Cardiovascular Risk Factors and Cognitive Trajectories


Peking University Sixth Hospital




Cerebral Blood Flow
Normal Cognition
Cognitive Change
Cardiovascular Risk Factors

Study type


Funder types




Details and patient eligibility


The cognitive trajectory varies among non-demented older adults. In a 12-year follow-up study, we found approximately 5% participants presented rapid cognitive decline. Cardiovascular diseases increased the risk of cognitive decline. However, the influence of cardiovascular risk factors on cognitive decline remained inconsistent. Besides, the potential mechanism of the cardiovascular risk factors and cognitive function has not been fully investigated. Therefore, the proposed program will include two sub-studies. The first sub-study will use the longitudinal data from the Chinese Longitudinal Healthy Longevity Survey to evaluate the influence of cardiovascular risk factors on the trajectories of cognitive function. The second sub-study will recruit cognitive intact older adults with different levels of cardiovascular risk factors. The association among cardiovascular risk factors, cerebral blood flow, brain functional connectivity and cognitive function will be investigated with structural equation modeling. The findings of the proposed program will provide novel insight on preventing cognitive decline from the angle of maintaining healthy vascular function, and will provide evidence in elucidating the potential neurovascular mechanism between cardiovascular risk factors and cognitive function.


8,000 estimated patients




55+ years old


Accepts Healthy Volunteers

Inclusion and exclusion criteria

For the cognitive trajectory cohort (the data had been collected):

Inclusion Criteria:

  • Aged 65 or over at baseline;
  • With normal cognitive function at baseline (score ≥ 18 on the Chinese version of Mini-Mental State Examination, MMSE);
  • Had at least one domain information about cardiovascular risk factors (hypertension, diabetes, dyslipidemia, obesity, exercise, diet and smoking) at baseline;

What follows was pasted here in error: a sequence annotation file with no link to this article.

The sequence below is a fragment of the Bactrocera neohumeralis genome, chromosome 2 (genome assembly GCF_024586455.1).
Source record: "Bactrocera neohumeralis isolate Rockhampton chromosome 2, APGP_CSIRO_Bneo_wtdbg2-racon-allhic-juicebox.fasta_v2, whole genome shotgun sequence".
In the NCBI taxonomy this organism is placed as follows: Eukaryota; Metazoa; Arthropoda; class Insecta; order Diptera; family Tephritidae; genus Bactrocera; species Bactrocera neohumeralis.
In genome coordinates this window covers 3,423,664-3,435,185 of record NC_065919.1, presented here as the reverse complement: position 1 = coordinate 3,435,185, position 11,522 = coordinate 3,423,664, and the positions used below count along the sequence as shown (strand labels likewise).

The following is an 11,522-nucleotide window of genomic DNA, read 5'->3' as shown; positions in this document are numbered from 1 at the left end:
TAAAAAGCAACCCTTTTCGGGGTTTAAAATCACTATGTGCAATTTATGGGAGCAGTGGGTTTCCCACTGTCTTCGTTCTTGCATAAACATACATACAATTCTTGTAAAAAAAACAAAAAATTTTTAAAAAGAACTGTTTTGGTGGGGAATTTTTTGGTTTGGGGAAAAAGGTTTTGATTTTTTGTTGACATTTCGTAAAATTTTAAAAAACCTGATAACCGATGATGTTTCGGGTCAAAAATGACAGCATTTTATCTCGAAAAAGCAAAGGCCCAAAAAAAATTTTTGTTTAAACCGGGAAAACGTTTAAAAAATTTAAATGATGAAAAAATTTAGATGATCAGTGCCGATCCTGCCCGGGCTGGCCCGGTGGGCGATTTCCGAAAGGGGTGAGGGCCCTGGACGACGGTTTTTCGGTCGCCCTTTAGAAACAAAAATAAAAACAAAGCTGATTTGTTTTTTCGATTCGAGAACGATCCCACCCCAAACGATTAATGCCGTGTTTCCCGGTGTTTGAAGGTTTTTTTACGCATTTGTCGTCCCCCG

• Completed cognitive function assessment at least twice during 3 waves following-up after baseline;
  • Provided informed consent voluntarily.

Exclusion Criteria:

  • Aged <65;
  • had a history of dementia or MMSE score < 18 at baseline;
  • Without more than once cognitive function assessment during the follow-up;
  • Refused to participate the survey.

For the neuroimaging sample, who would be enrolled by this study:

Inclusion Criteria:

  • Aged 55-80;
  • Right-handed;
  • Primary school education or above, with normal communication ability;
  • No complaints of cognitive impairment or decline;
  • MMSE score ≥ 26;
  • Clinical dementia rating (CDR) =0;
  • Provided informed consent voluntarily.

Exclusion Criteria:

  • Severe visual or hearing impairment, difficult to complete cognitive function assessment;
  • Had contraindications to magnetic resonance examination, such as claustrophobia, cardiac pacemaker and artificial heart valve;
  • Had cardiovascular diseases (such as myocardial infarction and unstable angina pectoris), severe respiratory diseases, malignant tumors, renal failure and other serious physical diseases;
  • Had diseases that could affect cognitive function, such as hypothyroidism, syphilis, vitamin B12 deficiency and anemia;
  • Had a history of any mental disease;
  • Had a history of cerebrovascular disease, or obvious space occupying lesions in the brain revealed by magnetic resonance examination;
  • Refused to participate the survey.

Trial design

8,000 participants in 2 patient groups

cognitive trajectory cohort
Th cognitive trajectory cohort, based on CLHLS dataset, will be used to evaluate the influence of cardiovascular risk factors on the cognitive trajectories among cognitively intact older adults
neuroiming sample
The neuroiming sample, including cognitively intact older adults with MRI data, will be used to explore the potential mechanism of the cardiovascular risk factors and cognitive function.

Trial contacts and locations



Central trial contact

Xiaozhen Lv, Ph.D; Xue Han, MD

Data sourced from

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